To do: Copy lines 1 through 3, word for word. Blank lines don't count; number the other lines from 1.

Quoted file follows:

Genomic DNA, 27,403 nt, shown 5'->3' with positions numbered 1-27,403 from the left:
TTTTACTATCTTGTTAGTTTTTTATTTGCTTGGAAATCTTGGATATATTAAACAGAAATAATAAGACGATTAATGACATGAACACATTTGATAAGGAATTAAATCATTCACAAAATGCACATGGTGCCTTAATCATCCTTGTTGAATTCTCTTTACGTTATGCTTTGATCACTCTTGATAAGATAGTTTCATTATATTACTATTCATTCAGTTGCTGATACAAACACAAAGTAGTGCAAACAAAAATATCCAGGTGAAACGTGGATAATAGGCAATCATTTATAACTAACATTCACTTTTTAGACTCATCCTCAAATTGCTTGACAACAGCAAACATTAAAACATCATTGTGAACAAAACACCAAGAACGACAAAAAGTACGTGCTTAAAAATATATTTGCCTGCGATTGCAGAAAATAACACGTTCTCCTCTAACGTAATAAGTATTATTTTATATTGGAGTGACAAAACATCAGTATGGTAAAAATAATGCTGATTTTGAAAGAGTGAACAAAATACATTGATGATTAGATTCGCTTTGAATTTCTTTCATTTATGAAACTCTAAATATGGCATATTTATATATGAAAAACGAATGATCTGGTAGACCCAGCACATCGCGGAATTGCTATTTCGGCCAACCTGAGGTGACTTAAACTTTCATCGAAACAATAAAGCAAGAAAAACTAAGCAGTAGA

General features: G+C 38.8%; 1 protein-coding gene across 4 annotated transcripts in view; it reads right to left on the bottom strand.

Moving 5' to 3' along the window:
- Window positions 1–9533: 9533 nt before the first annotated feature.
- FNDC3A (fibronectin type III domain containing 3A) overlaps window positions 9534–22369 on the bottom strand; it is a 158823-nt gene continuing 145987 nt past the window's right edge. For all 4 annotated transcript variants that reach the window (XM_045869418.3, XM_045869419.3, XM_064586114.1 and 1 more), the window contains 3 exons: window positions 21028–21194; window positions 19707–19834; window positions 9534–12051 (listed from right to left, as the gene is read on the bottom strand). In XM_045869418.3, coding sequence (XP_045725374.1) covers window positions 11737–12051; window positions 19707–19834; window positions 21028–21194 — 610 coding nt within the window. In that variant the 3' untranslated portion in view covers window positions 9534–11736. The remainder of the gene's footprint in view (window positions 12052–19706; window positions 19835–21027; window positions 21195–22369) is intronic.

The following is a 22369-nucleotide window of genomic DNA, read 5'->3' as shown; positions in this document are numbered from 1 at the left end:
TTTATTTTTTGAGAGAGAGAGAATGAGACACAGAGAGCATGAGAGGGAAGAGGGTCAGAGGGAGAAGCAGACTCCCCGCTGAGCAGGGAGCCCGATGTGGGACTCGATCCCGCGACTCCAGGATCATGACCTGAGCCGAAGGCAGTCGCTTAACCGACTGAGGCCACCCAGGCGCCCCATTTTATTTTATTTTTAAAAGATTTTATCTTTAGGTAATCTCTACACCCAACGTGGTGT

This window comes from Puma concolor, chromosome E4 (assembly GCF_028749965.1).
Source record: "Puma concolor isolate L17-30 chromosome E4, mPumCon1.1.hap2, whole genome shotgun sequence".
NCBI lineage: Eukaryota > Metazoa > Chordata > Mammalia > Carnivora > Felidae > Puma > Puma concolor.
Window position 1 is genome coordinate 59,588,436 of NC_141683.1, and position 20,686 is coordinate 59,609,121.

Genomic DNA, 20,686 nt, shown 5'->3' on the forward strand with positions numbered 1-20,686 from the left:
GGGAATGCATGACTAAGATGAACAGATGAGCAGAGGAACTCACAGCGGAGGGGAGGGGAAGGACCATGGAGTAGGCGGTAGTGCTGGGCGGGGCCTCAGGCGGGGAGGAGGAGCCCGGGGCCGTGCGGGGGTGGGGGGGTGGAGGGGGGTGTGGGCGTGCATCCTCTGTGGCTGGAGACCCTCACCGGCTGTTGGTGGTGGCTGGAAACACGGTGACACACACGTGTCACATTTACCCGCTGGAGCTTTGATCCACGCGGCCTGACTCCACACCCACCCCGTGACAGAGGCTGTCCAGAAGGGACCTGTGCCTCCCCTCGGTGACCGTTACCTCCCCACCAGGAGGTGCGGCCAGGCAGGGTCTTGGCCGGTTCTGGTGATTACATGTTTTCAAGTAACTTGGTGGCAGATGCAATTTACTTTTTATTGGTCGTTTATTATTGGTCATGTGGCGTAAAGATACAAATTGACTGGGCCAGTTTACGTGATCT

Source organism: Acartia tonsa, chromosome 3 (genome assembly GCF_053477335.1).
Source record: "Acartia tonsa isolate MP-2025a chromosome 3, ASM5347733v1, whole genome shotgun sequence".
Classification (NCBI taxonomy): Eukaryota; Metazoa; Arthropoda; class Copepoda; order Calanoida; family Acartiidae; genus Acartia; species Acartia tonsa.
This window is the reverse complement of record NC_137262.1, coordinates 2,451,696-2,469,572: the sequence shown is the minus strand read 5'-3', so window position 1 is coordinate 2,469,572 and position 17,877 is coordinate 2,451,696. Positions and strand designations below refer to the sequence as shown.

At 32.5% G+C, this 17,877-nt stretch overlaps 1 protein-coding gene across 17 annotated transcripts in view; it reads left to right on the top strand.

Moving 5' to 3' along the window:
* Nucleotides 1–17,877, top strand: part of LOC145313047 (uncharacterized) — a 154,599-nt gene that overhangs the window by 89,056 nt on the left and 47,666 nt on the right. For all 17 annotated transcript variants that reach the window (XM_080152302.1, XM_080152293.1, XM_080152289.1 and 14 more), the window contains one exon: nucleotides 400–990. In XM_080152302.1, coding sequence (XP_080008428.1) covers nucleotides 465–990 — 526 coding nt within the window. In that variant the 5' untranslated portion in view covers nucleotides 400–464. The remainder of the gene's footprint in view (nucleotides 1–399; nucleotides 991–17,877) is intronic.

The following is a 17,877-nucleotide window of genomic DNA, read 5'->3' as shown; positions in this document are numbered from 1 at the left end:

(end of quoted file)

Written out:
Genomic DNA, 27,403 nt, shown 5'->3' with positions numbered 1-27,403 from the left:
TTTTACTATCTTGTTAGTTTTTTATTTGCTTGGAAATCTTGGATATATTAAACAGAAATAATAAGACGATTAATGACATGAACACATTTGATAAGGAATTAAATCATTCACAAAATGCACATGGTGCCTTAATCATCCTTGTTGAATTCTCTTTACGTTATGCTTTGATCACTCTTGATAAGATAGTTTCATTATATTACTATTCATTCAGTTGCTGATACAAACACAAAGTAGTGCAAACAAAAATATCCAGGTGAAACGTGGATAATAGGCAATCATTTATAACTAACATTCACTTTTTAGACTCATCCTCAAATTGCTTGACAACAGCAAACATTAAAACATCATTGTGAACAAAACACCAAGAACGACAAAAAGTACGTGCTTAAAAATATATTTGCCTGCGATTGCAGAAAATAACACGTTCTCCTCTAACGTAATAAGTATTATTTTATATTGGAGTGACAAAACATCAGTATGGTAAAAATAATGCTGATTTTGAAAGAGTGAACAAAATACATTGATGATTAGATTCGCTTTGAATTTCTTTCATTTATGAAACTCTAAATATGGCATATTTATATATGAAAAACGAATGATCTGGTAGACCCAGCACATCGCGGAATTGCTATTTCGGCCAACCTGAGGTGACTTAAACTTTCATCGAAACAATAAAGCAAGAAAAACTAAGCAGTAGA

General features: G+C 38.8%; 1 protein-coding gene across 4 annotated transcripts in view; it reads right to left on the bottom strand.